WASHINGTON, March 28, 2013 – The World Bank Board of Executive Directors today approved a US$ 20 million zero-interest IDA* credit to Mali to help the country develop and improve its agriculture and food production by fostering closer links with agribusinesses and commercial financing.
The additional financing will go towards building on the achievements of the ongoing Agricultural Competitiveness and Diversification Project. “The project will help improve the performance of agriculture and livestock businesses in which Mali has a comparative advantage in domestic, sub-regional and international markets”, said Ousmane Diagana, the World Bank’s Country Director for Mali. “The World Bank will help to accelerate commercial agriculture in rural areas of Mali.”
The research and development approach which occurred in the first phase of the project, demonstrating innovative technologies for irrigation and processing of agricultural products and livestock, helped to develop technical and economic standards ("farm budgets"), which served as the basis for the establishment of relevant and profitable small and medium enterprises. Abiding by the standards of the Global Partnership for Good Agricultural Practices, which certifies good agricultural practices, has "unlocked" the international market for Malian mangos.
"The project will continue to increase the value of food and other agricultural products and promote profitable small and medium-sized farms,” says Yeyandé Kassé Sangho, Senior Specialist in Agribusiness and the Bank's Task Team Leader. "This new financing should increase rural incomes and employment.”
More than 270 companies are currently in business, with another 200 planned to open during the additional phase, many of which will benefit women. The majority of Mali’s farmers are women, and more than 70 percent of Africa’s farming workforce is made up of women.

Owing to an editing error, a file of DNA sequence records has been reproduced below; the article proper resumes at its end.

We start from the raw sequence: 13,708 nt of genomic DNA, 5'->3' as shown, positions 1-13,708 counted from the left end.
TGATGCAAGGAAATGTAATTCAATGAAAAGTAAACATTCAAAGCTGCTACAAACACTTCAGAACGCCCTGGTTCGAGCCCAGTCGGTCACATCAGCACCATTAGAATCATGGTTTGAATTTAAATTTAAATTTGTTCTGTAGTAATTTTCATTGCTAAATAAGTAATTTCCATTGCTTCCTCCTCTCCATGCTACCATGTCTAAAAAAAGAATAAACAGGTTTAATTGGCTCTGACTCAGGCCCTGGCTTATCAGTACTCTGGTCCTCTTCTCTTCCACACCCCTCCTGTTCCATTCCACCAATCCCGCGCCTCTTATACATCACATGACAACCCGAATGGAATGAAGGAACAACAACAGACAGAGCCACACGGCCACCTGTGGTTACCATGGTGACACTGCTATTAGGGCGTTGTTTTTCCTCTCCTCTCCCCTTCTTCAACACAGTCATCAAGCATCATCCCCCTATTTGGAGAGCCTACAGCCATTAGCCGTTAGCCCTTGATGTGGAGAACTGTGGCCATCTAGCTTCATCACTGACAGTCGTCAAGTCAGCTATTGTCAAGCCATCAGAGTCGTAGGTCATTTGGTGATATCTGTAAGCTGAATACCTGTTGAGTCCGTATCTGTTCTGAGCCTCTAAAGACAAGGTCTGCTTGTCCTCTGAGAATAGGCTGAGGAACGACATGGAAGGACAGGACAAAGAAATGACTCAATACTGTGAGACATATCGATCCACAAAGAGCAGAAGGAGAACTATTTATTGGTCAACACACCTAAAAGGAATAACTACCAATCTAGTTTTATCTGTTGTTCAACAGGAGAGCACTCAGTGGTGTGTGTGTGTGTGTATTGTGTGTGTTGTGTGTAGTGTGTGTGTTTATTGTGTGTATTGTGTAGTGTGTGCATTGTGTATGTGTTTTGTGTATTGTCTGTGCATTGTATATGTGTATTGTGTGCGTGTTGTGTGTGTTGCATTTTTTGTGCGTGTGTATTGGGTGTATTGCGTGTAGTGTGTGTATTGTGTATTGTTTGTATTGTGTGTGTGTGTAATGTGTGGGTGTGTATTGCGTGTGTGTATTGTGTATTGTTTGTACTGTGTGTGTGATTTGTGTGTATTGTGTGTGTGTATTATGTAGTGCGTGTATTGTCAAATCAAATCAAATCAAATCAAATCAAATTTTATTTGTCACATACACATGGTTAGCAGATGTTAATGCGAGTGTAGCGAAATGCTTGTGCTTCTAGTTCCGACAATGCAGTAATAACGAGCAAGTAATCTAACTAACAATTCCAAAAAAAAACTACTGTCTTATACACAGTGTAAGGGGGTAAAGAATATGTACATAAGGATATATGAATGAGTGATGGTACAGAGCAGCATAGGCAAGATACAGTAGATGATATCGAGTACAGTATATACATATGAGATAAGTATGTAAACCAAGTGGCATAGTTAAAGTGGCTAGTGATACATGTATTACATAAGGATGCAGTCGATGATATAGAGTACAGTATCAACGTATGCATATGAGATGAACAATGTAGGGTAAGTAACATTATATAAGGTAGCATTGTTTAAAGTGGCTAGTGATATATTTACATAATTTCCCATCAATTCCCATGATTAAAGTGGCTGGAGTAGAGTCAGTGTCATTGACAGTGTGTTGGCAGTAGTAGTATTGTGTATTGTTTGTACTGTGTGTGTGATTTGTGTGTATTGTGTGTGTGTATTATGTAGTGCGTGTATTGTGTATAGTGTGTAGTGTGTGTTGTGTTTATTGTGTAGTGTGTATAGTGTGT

The World Bank is one of Mali's leading partners with a total commitment of $732.75 million in development financing. This comprises a current portfolio of 13 national and seven regional projects in the areas of rural development, basic services, energy, transport, institutional reform and decentralization.
*The World Bank’s International Development Association (IDA), established in 1960, helps the world’s poorest countries by providing loans (called “credits”) and grants for projects and programs that boost economic growth, reduce poverty, and improve poor people’s lives. IDA is one of the largest sources of assistance for the world’s 81 poorest countries, 39 of which are in Africa. Resources from IDA bring positive change for 2.5 billion people living on less than $2 a day. Since 1960, IDA has supported development work in 108 countries. Annual commitments have increased steadily and averaged about $15 billion over the last three years, with about 50 percent of commitments going to Africa.
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